In February 2012 Martti Ahtisaari held talks with envoys of the permanent members of the United Nations Security Council. During those discussions the Russian ambassador, Vitaly Churkin, proposed a three-point plan, which would bring the Syrian government and opposition to the negotiation table and result in Assad stepping down as president. But, according to Ahtisaari, US, Britain and France rejected that proposal, being convinced that fall of Assad's government was inevitable. “It was an opportunity lost in 2012,” he said in an interview in September 2015. Other Western diplomats refute Ahtisaari's claims, with one stating, “I very much doubt the P3 [the US, UK and France] refused or dismissed any such strategy offer at the time. The questions were more to do with sequencing – the beginning or end of process – and with Russia’s ability to deliver – to get Assad to step down.”
Brokerage proposal, 2013
On 7 November 2013, Russia again announced it was trying to broker talks in Moscow between the Syrian government and opposition, seeing that the U.S. and Russian negotiators failed to agree on whether or not Assad should be forced out of office. Russia's Deputy Foreign Minister Bogdanov said, the Moscow talks could focus on humanitarian problems as well on some political issues.
Friends of Syria Group, February 2012
In February 2012, the then French President Sarkozy initiated an international "contact group" to find a solution for the Syrian conflict, after Russia and China had vetoed a 4 February 2012 UN Security Council resolution. The group held four meetings, all in the year 2012.
Kofi Annan peace plan, March 2012
The Kofi Annan (Joint Special Envoy for the United Nations and the Arab League) peace plan, launched in March 2012, intended to commit both the Syrian government and opposition to a cease fire and commit the Syrian government to initiate deliberations with the opposition on their aspirations and concerns. After Annan on 12 April had assumed that both parties had agreed to a cease fire, the UN already on 1 May had to admit that both parties were violating it.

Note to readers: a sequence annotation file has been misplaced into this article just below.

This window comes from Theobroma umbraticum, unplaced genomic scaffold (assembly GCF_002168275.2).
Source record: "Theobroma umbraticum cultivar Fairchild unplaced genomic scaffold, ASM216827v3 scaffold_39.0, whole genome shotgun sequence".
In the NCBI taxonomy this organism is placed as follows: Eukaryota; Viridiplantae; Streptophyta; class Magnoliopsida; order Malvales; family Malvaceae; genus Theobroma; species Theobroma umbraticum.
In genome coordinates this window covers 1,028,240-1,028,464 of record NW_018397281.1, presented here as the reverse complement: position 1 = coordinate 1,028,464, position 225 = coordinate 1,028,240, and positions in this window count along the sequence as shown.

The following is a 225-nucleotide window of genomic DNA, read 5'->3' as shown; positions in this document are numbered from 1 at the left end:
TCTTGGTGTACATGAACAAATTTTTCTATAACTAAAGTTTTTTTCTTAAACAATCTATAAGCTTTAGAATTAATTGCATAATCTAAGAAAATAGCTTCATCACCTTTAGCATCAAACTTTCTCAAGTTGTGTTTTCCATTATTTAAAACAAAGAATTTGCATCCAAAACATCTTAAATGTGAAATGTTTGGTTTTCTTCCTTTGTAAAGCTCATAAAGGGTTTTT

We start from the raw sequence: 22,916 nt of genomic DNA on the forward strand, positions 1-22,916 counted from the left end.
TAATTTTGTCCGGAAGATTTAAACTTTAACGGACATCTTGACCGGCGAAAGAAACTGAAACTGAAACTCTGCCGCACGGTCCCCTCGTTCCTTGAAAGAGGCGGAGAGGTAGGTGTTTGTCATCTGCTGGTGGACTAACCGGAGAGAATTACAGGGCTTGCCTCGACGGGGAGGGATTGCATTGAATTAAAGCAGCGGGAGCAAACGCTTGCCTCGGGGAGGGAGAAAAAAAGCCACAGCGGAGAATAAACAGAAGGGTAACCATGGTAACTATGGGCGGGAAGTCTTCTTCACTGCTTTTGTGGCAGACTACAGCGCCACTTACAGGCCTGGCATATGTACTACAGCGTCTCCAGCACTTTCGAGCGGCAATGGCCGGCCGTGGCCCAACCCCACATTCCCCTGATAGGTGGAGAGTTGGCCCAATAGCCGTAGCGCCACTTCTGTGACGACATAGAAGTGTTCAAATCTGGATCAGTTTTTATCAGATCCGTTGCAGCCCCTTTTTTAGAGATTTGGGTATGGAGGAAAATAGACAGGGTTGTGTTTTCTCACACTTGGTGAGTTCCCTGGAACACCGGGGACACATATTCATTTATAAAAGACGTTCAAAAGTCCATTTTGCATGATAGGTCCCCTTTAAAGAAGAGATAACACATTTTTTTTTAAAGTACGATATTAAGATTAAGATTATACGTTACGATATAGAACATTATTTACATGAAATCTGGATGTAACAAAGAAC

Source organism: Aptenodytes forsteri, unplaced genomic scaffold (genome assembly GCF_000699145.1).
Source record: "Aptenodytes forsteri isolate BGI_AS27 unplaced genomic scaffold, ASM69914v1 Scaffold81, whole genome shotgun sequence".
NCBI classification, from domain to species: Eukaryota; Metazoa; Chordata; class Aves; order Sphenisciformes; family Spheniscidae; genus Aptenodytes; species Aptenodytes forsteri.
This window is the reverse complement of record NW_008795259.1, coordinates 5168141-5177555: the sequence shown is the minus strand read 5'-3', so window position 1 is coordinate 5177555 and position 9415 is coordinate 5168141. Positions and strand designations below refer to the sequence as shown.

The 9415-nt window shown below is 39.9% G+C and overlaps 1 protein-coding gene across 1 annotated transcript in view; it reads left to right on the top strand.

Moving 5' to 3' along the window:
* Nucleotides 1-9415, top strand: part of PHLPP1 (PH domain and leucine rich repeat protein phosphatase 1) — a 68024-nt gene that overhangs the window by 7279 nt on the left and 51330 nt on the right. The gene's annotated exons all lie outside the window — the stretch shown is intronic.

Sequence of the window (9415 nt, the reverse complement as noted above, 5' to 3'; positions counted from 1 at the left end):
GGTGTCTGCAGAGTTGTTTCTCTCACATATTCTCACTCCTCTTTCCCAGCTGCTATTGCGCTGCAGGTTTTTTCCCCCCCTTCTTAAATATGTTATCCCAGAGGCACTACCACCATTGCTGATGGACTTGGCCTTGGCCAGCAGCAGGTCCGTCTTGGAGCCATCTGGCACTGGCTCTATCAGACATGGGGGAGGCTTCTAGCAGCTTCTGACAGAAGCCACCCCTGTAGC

Geneva I, June 2012
An "action group" conference (now referred to as Geneva I Conference on Syria) was held on Saturday 30 June 2012, in Geneva, initiated by the then UN peace envoy to Syria Kofi Annan, and attended by US Secretary of State Hillary Clinton, Russian Foreign Minister Lavrov, a representative of China, British Foreign Secretary Hague, and Kofi Annan. Mr Annan, issuing a communiqué, said that the conference agreed  on the need for a "transitional government body with full executive powers" which could include members of the present Syrian government and of the opposition. William Hague said that all five permanent members of the UN Security Council – the US, Russia, China, France and the UK – supported Mr Annan’s efforts. Clinton however suggested that Syrian dictator Assad could, in such transitional government, not remain in power, which immediately was contradicted by Lavrov.
Eid al-Adha cease fire attempt, September 2012
Lakhdar Brahimi, an Algerian diplomat, appointed on September 1, 2012, as the new U.N.-Arab League special representative for Syria, appealed on both the Syrian government and the armed opposition to stop the killing during the Islamic festival of Eid al-Adha, which fell that year probably on 26 October 2012, and 3 or 4 days after it. Government and most of the opposition groups said ‘yes’ to his appeal. Yet, the lull in the fighting lasted very short, according to Brahimi, after which both parties accused the other of not having stopped its violence.